I’ll get right to it: For all the big-time awards bestowed upon it and its marketing promising profound discoveries at the end of an artful journey, David Auburn’s Proof is puzzlingly flat.
The production of Proof currently at 1st Stage, directed by Alex Levy, is tender and well-acted but subdues any resonant takeaway for the audience, whether emotional or intellectual.
The four-character porch-set play – which won the Pulitzer Prize for Drama and the Tony for Best Play in 2001— is obviously not meant to move you with mathematics. The Proof of the title I assumed was meant to serve double duty as a mathematical formula key to the plot, but more importantly as an insight into the relationship of the characters.
The plot device is surprisingly hammy and the more important character revelations just don’t surface in any compelling way. This being my first viewing, I was able to take it all in fresh, ready to be jolted by twists and turns, impressed by clever wordplay and moved by something insightful. Perhaps I was expecting too much, but considering the play’s pedigree, there I was.
Proof tells the story of Catherine (Katrina Clark), a young woman who’s spent the last several years caring for her increasingly mentally ill father Robert (Ray Ficca), a celebrated mathematician. Now he’ has died and over the long weekend that includes Robert’s funeral, Catherine interacts with her older, snooty sister Claire (Liz Osborne), just flown in from New York with plans to uproot her, and Hal (Sam Ludwig), a former student of her father.
Presented out of chronological sequence, the scenes provide the audience with pieces of information that tie together to form the whole: Catherine, a, gifted mathematician herself, gave up her schooling to care for her father; like many 25-year-olds, she feels lost and apathetic, and exhibits signs of depression; she may also be extraordinarily brilliant.
When a once-in-a-generation mathematical proof is discovered in the house, you may anticipate that Catherine will have to “prove” its authorship—but no, it’s given a light treatment.
And because the play’s marketing pushes the idea that Catherine will be drawn into confronting the issue of her own mental instability, a truly terrifying exercise, viewers may think this is where the heart of the drama will pulse—but they would be disappointed. It’s only unsatisfyingly alluded to when Catherine converses with the memory of her father (not unusual at all in a play about a recently departed parent) and via the machinations of her sister who finds Catherine’s tendencies to sleep and mope around distressing enough to warrant professional help. OK, she’s been caring for a mentally ill parent who just died, and a little counseling is understandable, but it’s never really evident that she’s dealing with an inherited mental disease or even the fear of it.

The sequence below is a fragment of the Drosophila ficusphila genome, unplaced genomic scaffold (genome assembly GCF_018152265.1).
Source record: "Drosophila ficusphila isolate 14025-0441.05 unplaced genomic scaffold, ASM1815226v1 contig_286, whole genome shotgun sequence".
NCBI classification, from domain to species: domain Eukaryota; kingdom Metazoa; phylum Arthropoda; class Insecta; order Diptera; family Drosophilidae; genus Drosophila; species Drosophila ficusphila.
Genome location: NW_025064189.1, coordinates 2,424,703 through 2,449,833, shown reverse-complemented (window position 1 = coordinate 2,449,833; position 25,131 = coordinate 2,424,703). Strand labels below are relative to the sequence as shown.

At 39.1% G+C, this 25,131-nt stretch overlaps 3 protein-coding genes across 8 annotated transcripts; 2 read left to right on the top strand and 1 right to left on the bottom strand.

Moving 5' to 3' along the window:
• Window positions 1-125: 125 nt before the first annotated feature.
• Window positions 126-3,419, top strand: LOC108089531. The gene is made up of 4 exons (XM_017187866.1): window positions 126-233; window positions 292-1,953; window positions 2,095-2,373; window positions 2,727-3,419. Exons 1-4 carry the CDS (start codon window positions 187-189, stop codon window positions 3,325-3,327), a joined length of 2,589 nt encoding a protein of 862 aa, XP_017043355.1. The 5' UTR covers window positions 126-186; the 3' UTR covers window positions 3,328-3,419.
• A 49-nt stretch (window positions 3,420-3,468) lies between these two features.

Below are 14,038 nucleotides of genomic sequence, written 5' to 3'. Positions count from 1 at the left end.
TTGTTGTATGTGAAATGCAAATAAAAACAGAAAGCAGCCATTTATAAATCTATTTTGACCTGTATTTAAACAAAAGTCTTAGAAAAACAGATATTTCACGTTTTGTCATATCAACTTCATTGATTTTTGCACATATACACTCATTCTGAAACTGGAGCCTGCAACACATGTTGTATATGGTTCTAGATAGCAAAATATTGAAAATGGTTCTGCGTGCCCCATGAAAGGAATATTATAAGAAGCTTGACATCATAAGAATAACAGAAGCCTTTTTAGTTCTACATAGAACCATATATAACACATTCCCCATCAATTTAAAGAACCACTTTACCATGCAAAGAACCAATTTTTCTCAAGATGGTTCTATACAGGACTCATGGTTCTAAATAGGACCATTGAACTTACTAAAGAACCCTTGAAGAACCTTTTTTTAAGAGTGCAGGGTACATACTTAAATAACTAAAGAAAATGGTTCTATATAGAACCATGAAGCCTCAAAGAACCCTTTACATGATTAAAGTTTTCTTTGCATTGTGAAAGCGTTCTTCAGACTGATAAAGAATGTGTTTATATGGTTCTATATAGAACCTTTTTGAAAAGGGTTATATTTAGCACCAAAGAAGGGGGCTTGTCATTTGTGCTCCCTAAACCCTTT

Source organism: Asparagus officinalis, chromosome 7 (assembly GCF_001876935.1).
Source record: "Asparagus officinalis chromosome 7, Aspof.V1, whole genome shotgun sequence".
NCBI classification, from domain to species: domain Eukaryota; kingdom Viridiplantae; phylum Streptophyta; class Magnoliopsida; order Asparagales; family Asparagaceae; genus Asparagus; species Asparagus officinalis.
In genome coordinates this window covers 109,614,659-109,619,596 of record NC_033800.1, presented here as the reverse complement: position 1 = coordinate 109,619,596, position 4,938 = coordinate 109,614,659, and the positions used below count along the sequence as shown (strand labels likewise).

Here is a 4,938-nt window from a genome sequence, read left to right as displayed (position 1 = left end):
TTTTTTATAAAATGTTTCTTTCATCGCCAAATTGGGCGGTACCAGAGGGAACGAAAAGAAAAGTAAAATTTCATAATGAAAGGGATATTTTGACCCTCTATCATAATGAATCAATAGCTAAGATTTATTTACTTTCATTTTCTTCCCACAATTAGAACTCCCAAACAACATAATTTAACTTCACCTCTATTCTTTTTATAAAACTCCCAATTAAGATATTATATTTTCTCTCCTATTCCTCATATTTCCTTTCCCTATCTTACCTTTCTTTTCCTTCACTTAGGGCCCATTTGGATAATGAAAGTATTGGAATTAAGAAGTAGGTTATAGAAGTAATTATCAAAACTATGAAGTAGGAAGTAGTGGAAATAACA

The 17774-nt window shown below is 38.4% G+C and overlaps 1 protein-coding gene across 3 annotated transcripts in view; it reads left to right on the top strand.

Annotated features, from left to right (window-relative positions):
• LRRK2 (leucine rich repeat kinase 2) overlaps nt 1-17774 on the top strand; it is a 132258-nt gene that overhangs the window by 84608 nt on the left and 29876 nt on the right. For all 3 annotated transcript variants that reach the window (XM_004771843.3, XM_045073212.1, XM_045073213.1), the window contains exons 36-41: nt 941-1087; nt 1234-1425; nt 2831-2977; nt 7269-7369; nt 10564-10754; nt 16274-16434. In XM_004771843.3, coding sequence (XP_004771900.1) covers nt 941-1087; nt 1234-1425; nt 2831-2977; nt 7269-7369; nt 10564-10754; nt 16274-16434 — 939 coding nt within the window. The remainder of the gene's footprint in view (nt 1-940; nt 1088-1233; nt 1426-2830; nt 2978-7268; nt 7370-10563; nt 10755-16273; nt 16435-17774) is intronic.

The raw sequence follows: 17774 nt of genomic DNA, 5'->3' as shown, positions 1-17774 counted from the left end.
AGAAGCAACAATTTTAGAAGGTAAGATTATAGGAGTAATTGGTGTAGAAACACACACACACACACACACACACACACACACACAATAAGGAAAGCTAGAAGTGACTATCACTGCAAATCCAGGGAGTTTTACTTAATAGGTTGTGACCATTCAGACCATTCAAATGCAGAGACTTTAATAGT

So I don’t really know where Proof’s thematic through line lies. And I couldn’t ascertain any original drama. Ultimately, the play is a mild story of family relations (with nothing new to add) and a somewhat more-interesting character sketch of a young woman who suppresses her genius. But why? Is she afraid to become like her father? Maybe.
Levy matches the script’s naturalism in directing the actors. The interactions between the four performers are conveyed with an easygoing comfort and honesty, whether it be the scenes between Clark and Ficca, which portray their closeness, or between Clark and Osborn, which depicts the nettles between sisters but also the caring, or between Clark and Ludwig, who tread softly into a sweet understanding.
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Clark ranges throughout the play, and nearly always believably, as Catherine emerges from the cocoon of her circumstances into a hopeful, bright future. She goes from caustic and sullen after Robert’s death, to sweetly opening up in her burgeoning relationship with Hal, back to angry when provoked, and around again as she begins to follow the breadcrumbs out of her self-imposed isolation.
As Hal, Ludwig is genial and sincere. And Ficca imbues Robert with the booming personality of a renowned academic and the poignant conscience of an ailing father who makes it a point to jot down when he’s had a good day with his daughter.
But the honest, intimate acting can’t save this one. Proof was a disappointment. I thought for sure there’d be more to it than what I found. The acclaim the play has received only makes sense if the last 100 years of drama had never occurred. Proof contains nothing new, and what there is here exists in a higher form elsewhere.
Proof by David Auburn. Directed by Alex Levy. Featuring Katrina Clark, Ray Ficca, Sam Ludwig and Liz Osborn. Set and Costume Design: Kathryn Kawecki. Lighting Design: Robbie Hayes. Sound Design: Neil McFadden. Props Design: Deb Crerie and Kay Rzasa. Produced by 1st Stage. Reviewed by Roy Maurer.